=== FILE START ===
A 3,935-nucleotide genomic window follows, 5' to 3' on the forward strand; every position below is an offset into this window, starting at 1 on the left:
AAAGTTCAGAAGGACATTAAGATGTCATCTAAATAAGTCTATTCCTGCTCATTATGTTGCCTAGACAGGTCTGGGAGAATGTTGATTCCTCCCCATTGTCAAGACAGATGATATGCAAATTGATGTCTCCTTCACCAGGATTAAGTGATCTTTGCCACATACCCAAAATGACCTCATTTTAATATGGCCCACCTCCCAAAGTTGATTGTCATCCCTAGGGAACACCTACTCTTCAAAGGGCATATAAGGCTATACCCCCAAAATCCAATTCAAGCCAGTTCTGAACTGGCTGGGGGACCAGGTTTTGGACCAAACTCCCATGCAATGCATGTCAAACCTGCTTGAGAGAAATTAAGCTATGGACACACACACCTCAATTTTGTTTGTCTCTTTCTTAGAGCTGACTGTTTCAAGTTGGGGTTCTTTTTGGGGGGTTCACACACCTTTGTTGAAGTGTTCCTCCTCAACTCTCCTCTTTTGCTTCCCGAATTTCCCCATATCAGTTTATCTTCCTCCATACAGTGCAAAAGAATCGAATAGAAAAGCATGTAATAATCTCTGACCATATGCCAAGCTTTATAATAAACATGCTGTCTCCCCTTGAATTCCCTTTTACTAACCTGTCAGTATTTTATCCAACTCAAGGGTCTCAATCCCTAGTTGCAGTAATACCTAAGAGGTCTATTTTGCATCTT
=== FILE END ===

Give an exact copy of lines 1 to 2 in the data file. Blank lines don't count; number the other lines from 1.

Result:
A 3,935-nucleotide genomic window follows, 5' to 3' on the forward strand; every position below is an offset into this window, starting at 1 on the left:
AAAGTTCAGAAGGACATTAAGATGTCATCTAAATAAGTCTATTCCTGCTCATTATGTTGCCTAGACAGGTCTGGGAGAATGTTGATTCCTCCCCATTGTCAAGACAGATGATATGCAAATTGATGTCTCCTTCACCAGGATTAAGTGATCTTTGCCACATACCCAAAATGACCTCATTTTAATATGGCCCACCTCCCAAAGTTGATTGTCATCCCTAGGGAACACCTACTCTTCAAAGGGCATATAAGGCTATACCCCCAAAATCCAATTCAAGCCAGTTCTGAACTGGCTGGGGGACCAGGTTTTGGACCAAACTCCCATGCAATGCATGTCAAACCTGCTTGAGAGAAATTAAGCTATGGACACACACACCTCAATTTTGTTTGTCTCTTTCTTAGAGCTGACTGTTTCAAGTTGGGGTTCTTTTTGGGGGGTTCACACACCTTTGTTGAAGTGTTCCTCCTCAACTCTCCTCTTTTGCTTCCCGAATTTCCCCATATCAGTTTATCTTCCTCCATACAGTGCAAAAGAATCGAATAGAAAAGCATGTAATAATCTCTGACCATATGCCAAGCTTTATAATAAACATGCTGTCTCCCCTTGAATTCCCTTTTACTAACCTGTCAGTATTTTATCCAACTCAAGGGTCTCAATCCCTAGTTGCAGTAATACCTAAGAGGTCTATTTTGCATCTT